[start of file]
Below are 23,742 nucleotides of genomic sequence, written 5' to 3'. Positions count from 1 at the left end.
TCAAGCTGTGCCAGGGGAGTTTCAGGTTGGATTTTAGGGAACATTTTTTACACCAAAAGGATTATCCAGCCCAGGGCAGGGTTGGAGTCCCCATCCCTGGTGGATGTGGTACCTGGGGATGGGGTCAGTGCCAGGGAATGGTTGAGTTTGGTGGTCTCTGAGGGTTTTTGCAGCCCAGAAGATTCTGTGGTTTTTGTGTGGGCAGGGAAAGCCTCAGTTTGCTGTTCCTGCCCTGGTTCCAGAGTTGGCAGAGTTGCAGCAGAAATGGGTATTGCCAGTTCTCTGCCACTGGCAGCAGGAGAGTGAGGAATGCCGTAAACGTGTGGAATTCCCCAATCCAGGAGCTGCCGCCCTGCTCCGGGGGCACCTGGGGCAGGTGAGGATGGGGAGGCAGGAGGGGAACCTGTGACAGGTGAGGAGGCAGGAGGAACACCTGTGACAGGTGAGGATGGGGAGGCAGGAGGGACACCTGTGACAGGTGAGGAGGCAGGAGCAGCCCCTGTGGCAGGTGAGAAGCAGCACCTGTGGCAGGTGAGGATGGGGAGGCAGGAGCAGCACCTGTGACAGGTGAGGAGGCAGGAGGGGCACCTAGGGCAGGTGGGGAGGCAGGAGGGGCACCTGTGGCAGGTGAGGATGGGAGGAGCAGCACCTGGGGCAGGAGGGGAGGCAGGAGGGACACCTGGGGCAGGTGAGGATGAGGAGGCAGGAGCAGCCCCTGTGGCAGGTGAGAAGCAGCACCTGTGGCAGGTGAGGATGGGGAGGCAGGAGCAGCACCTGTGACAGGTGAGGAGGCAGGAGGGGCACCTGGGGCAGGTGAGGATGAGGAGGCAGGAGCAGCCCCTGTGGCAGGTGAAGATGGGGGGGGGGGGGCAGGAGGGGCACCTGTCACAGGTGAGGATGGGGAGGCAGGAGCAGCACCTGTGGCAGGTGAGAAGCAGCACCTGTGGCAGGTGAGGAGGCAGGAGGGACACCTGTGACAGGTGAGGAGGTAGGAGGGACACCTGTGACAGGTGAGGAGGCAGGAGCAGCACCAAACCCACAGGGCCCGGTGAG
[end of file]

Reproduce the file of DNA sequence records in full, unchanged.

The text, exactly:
Below are 23,742 nucleotides of genomic sequence, written 5' to 3'. Positions count from 1 at the left end.
TCAAGCTGTGCCAGGGGAGTTTCAGGTTGGATTTTAGGGAACATTTTTTACACCAAAAGGATTATCCAGCCCAGGGCAGGGTTGGAGTCCCCATCCCTGGTGGATGTGGTACCTGGGGATGGGGTCAGTGCCAGGGAATGGTTGAGTTTGGTGGTCTCTGAGGGTTTTTGCAGCCCAGAAGATTCTGTGGTTTTTGTGTGGGCAGGGAAAGCCTCAGTTTGCTGTTCCTGCCCTGGTTCCAGAGTTGGCAGAGTTGCAGCAGAAATGGGTATTGCCAGTTCTCTGCCACTGGCAGCAGGAGAGTGAGGAATGCCGTAAACGTGTGGAATTCCCCAATCCAGGAGCTGCCGCCCTGCTCCGGGGGCACCTGGGGCAGGTGAGGATGGGGAGGCAGGAGGGGAACCTGTGACAGGTGAGGAGGCAGGAGGAACACCTGTGACAGGTGAGGATGGGGAGGCAGGAGGGACACCTGTGACAGGTGAGGAGGCAGGAGCAGCCCCTGTGGCAGGTGAGAAGCAGCACCTGTGGCAGGTGAGGATGGGGAGGCAGGAGCAGCACCTGTGACAGGTGAGGAGGCAGGAGGGGCACCTAGGGCAGGTGGGGAGGCAGGAGGGGCACCTGTGGCAGGTGAGGATGGGAGGAGCAGCACCTGGGGCAGGAGGGGAGGCAGGAGGGACACCTGGGGCAGGTGAGGATGAGGAGGCAGGAGCAGCCCCTGTGGCAGGTGAGAAGCAGCACCTGTGGCAGGTGAGGATGGGGAGGCAGGAGCAGCACCTGTGACAGGTGAGGAGGCAGGAGGGGCACCTGGGGCAGGTGAGGATGAGGAGGCAGGAGCAGCCCCTGTGGCAGGTGAAGATGGGGGGGGGGGGGCAGGAGGGGCACCTGTCACAGGTGAGGATGGGGAGGCAGGAGCAGCACCTGTGGCAGGTGAGAAGCAGCACCTGTGGCAGGTGAGGAGGCAGGAGGGACACCTGTGACAGGTGAGGAGGTAGGAGGGACACCTGTGACAGGTGAGGAGGCAGGAGCAGCACCAAACCCACAGGGCCCGGTGAG